1026 N. Rush Street,
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The Carnegie Theatre was located on Rush Street, an area once notorious for its seedy nightclubs, bars, and illicit activities, but today better known for its many eclectic, upscale eating establishments.
The Streamline Moderne-style movie house, opened December 3, 1949 in an existing structure, originally as the Telenews Theatre (another Telenews Theatre, which opened a decade earlier, was located on State Street next door to the Chicago Theatre, and was later known as the Loop Theatre). Just over a month after it opened, the Telenews Theatre dropped its newsreel policy and was renamed the Carnegie Theatre.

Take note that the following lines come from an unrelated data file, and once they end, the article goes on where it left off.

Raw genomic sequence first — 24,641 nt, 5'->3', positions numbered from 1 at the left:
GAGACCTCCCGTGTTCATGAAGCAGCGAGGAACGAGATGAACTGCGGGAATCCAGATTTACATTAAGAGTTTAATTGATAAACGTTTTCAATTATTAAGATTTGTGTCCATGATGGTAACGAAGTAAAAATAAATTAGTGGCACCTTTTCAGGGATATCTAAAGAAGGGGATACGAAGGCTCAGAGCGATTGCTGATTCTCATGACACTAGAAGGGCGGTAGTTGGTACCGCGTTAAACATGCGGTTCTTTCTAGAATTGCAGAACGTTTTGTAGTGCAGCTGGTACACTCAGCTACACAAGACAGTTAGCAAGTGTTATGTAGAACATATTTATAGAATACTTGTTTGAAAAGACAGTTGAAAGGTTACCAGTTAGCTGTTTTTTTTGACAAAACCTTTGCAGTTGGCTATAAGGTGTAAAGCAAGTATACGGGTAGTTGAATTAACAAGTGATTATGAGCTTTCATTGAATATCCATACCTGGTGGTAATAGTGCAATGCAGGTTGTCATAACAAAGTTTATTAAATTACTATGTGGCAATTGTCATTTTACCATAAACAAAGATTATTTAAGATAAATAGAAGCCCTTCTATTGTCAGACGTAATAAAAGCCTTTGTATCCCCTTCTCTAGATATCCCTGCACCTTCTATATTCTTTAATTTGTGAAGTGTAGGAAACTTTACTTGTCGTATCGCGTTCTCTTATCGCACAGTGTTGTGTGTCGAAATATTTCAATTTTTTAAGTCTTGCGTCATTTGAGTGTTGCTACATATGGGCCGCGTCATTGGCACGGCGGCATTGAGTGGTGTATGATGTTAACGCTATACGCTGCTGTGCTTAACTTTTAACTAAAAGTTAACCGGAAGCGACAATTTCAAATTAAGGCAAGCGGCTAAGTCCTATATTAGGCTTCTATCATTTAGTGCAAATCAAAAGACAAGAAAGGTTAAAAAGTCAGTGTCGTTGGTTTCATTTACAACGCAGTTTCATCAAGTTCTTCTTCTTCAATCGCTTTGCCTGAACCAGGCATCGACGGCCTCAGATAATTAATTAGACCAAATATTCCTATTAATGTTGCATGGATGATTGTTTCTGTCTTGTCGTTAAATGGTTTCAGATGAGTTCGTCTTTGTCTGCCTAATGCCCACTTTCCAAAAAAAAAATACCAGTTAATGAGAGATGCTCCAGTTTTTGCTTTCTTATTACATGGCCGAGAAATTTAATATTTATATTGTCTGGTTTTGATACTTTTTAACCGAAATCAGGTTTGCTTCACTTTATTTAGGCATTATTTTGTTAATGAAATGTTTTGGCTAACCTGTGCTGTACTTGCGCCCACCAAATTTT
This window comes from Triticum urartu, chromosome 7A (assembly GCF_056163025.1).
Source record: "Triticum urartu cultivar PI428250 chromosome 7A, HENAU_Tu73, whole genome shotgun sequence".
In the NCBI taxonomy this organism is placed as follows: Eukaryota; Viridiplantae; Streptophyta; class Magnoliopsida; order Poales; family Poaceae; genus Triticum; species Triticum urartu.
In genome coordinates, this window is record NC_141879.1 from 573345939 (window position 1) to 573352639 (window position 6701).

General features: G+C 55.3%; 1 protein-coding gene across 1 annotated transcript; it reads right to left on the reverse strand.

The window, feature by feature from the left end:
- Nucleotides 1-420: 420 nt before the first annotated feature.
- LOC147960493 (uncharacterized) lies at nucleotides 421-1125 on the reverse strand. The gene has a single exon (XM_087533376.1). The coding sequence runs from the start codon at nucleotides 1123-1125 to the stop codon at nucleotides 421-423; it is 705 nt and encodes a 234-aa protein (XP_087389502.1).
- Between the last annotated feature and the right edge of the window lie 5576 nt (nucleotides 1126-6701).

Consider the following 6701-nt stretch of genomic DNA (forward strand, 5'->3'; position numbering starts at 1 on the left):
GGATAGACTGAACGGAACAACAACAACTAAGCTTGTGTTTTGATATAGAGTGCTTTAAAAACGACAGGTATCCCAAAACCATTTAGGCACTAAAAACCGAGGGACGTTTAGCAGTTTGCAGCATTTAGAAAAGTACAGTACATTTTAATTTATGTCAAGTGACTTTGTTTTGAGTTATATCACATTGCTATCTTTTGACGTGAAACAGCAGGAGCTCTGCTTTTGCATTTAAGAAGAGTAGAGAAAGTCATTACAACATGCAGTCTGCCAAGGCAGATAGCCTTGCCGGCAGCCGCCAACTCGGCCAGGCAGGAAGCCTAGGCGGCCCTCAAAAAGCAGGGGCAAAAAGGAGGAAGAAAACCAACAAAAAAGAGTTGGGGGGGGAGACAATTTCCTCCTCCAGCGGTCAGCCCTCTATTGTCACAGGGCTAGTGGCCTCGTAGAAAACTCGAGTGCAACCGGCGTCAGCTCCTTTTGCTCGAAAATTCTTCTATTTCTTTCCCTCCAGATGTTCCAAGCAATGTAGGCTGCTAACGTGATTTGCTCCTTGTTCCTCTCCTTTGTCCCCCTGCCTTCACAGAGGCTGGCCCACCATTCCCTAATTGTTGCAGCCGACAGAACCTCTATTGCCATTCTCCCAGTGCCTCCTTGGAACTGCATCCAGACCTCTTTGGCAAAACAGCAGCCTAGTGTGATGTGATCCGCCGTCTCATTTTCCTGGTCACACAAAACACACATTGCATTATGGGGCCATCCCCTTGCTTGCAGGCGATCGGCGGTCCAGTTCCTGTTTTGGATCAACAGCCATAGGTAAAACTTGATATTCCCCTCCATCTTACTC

The Carnegie Theatre hosted the first Chicago International Film Festival, in 1965, with directors King Vidor and Stanley Kubrick and screen legend Bette Davis on hand to receive awards. In 1966, it suffered damage from a fire which spread from an adjacent restaurant. The building was rebuilt and reopened on October 12, 1967. In its last years, the Carnegie Theatre was screening a mix of both art and commercial movies. “A Man and A Woman” ran for sixty-three weeks and also the Carnegie Theatre had exclusive Chicago premiere runs of “Young Frankenstein” and “Silent Movie”.
The theatre was closed in fall of 1986. A restaurant has since been opened on the site.
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